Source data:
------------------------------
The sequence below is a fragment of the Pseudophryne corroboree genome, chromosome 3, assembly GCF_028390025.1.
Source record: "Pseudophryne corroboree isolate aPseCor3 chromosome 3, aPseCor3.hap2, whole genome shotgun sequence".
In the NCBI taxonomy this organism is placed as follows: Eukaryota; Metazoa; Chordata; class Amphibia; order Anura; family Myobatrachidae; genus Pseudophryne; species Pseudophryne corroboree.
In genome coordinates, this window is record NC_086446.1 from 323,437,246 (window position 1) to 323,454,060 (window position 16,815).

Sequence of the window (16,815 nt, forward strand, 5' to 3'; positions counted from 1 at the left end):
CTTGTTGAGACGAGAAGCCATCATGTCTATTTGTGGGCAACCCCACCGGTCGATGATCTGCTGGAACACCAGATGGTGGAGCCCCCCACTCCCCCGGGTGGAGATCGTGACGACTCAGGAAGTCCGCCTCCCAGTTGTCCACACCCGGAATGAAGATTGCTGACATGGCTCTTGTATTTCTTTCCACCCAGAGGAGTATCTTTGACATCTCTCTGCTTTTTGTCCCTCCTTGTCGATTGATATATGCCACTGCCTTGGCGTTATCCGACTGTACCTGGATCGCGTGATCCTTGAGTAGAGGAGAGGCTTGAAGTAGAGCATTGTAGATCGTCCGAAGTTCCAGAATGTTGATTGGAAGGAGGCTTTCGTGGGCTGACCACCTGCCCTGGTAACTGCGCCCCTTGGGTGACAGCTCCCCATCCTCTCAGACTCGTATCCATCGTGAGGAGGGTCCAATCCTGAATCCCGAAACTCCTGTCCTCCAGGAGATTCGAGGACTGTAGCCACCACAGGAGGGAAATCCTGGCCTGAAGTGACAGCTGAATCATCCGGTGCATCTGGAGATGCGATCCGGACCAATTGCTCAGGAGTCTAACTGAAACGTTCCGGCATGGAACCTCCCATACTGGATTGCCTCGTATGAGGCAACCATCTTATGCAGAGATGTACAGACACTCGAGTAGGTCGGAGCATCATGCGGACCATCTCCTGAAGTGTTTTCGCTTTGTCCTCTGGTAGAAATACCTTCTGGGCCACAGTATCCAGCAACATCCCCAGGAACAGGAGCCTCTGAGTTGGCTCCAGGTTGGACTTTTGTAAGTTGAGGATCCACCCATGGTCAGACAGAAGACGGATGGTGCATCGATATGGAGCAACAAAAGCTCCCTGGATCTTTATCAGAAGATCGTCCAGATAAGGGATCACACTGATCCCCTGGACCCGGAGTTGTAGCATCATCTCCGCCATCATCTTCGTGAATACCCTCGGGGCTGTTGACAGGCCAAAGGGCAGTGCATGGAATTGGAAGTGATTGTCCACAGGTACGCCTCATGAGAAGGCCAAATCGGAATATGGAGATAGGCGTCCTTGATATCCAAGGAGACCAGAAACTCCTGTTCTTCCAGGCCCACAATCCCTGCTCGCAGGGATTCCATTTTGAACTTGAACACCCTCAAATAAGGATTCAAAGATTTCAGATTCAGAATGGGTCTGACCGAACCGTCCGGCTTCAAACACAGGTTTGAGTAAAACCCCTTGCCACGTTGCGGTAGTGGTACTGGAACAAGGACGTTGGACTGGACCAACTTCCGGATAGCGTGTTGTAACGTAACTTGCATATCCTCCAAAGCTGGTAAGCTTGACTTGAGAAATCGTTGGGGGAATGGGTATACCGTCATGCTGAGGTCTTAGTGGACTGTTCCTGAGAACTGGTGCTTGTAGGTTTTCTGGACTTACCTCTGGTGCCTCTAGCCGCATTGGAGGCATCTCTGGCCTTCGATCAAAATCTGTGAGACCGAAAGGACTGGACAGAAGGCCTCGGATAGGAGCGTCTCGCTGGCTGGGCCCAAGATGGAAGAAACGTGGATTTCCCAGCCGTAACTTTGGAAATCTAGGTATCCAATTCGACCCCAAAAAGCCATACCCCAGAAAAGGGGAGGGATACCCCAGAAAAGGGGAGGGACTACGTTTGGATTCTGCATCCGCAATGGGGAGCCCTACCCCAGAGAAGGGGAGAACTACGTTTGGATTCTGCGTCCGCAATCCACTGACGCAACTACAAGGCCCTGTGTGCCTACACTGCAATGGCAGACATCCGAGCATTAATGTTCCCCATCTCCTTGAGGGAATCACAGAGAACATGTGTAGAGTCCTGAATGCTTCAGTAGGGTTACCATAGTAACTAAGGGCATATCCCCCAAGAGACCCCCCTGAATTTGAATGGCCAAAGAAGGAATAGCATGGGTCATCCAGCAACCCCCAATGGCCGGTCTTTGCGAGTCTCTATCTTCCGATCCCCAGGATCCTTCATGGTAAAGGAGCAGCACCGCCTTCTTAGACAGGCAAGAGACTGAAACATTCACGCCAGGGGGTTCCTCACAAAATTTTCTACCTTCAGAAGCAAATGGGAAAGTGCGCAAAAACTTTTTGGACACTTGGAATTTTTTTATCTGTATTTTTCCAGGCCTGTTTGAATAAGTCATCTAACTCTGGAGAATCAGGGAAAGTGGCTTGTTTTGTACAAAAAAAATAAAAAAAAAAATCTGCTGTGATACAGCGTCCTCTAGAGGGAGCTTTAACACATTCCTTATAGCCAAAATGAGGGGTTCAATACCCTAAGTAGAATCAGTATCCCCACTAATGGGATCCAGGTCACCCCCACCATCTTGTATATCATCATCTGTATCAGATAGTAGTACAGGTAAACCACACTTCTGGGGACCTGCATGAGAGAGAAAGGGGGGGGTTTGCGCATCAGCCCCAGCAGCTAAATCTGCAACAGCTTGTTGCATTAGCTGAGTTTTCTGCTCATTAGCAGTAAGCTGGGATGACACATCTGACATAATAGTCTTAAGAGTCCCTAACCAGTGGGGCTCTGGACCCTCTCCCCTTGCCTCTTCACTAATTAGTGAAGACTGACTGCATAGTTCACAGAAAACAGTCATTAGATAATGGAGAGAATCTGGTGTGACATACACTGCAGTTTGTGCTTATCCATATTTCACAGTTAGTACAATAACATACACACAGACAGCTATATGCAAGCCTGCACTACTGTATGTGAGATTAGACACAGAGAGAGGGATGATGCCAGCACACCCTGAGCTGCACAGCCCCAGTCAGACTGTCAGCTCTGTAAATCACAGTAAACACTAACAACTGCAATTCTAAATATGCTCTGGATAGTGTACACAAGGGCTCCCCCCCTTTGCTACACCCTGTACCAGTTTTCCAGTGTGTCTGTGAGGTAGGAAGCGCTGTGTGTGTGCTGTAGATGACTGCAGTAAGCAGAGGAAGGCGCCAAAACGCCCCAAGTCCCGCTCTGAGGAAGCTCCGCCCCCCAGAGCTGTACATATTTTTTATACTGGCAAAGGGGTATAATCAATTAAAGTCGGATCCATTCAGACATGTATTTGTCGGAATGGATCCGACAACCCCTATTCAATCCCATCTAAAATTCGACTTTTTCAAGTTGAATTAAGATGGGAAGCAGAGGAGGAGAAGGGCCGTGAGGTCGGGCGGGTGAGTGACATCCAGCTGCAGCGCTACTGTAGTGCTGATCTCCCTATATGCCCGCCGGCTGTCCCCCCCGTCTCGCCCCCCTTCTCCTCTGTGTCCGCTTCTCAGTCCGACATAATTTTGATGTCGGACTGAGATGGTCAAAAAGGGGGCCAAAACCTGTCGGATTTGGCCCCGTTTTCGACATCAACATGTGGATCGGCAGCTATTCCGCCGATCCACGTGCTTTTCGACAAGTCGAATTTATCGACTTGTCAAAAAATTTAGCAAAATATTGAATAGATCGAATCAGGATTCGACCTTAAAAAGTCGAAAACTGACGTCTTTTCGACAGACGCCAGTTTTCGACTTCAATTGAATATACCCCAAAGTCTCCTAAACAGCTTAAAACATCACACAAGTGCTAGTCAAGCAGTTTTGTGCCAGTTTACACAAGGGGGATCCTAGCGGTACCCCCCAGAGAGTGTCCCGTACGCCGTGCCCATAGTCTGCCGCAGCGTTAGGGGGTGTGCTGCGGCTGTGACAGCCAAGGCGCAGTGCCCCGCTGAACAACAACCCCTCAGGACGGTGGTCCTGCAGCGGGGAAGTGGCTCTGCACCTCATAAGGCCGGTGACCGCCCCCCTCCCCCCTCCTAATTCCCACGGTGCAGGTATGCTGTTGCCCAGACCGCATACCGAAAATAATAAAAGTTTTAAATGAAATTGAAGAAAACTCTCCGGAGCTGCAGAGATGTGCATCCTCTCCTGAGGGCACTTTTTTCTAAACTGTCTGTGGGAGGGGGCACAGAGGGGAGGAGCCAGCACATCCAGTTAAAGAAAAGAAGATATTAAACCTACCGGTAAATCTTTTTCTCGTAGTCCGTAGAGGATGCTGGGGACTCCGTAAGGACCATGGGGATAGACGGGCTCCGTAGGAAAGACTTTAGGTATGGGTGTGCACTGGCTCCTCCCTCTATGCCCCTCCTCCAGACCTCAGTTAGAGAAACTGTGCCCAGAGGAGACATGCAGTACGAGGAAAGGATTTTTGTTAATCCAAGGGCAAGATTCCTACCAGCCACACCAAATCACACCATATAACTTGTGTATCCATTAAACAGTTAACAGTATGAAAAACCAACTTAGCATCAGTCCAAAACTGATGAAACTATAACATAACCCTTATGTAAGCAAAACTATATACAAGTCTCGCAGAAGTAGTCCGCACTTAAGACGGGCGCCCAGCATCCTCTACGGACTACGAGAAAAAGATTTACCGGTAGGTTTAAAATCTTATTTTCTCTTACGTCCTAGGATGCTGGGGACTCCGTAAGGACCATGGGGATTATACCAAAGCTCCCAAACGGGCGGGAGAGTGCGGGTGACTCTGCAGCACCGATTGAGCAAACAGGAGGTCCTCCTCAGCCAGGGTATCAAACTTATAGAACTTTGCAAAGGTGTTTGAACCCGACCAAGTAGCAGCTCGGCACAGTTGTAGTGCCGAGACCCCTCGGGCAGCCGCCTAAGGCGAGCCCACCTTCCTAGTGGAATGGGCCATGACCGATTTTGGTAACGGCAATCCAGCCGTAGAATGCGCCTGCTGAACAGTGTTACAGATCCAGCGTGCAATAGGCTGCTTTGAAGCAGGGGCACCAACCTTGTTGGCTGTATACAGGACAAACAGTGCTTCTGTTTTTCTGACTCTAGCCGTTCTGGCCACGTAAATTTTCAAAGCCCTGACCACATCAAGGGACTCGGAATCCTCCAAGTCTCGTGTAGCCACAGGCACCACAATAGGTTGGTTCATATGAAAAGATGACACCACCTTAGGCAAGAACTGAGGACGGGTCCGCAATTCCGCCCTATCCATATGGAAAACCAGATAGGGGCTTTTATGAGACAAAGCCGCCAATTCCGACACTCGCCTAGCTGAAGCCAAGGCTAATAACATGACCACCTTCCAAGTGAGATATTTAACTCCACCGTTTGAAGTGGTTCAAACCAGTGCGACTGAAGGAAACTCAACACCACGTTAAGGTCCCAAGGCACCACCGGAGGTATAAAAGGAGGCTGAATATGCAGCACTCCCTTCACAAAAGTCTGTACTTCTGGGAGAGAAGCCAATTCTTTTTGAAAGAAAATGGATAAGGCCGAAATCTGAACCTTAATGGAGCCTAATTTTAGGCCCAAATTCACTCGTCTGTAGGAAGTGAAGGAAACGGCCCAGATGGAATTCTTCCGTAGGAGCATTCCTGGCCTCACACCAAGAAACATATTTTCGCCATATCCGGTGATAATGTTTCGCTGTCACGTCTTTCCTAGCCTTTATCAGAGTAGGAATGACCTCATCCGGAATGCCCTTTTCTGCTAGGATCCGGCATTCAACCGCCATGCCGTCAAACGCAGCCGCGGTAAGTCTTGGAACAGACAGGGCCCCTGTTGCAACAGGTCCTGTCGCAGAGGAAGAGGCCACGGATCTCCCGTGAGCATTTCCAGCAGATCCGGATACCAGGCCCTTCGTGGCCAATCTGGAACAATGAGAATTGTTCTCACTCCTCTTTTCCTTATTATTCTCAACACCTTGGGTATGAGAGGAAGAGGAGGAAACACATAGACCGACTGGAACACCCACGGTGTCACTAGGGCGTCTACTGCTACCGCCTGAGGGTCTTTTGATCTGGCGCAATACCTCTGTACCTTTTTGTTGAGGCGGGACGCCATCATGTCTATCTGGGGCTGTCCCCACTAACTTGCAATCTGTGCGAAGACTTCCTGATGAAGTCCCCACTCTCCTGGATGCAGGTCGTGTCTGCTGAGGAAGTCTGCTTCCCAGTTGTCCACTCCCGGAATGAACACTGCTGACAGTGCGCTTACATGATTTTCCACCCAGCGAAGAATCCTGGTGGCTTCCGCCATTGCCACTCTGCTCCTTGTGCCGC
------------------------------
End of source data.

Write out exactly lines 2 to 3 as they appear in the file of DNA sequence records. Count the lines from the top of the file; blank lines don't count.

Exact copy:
Source record: "Pseudophryne corroboree isolate aPseCor3 chromosome 3, aPseCor3.hap2, whole genome shotgun sequence".
In the NCBI taxonomy this organism is placed as follows: Eukaryota; Metazoa; Chordata; class Amphibia; order Anura; family Myobatrachidae; genus Pseudophryne; species Pseudophryne corroboree.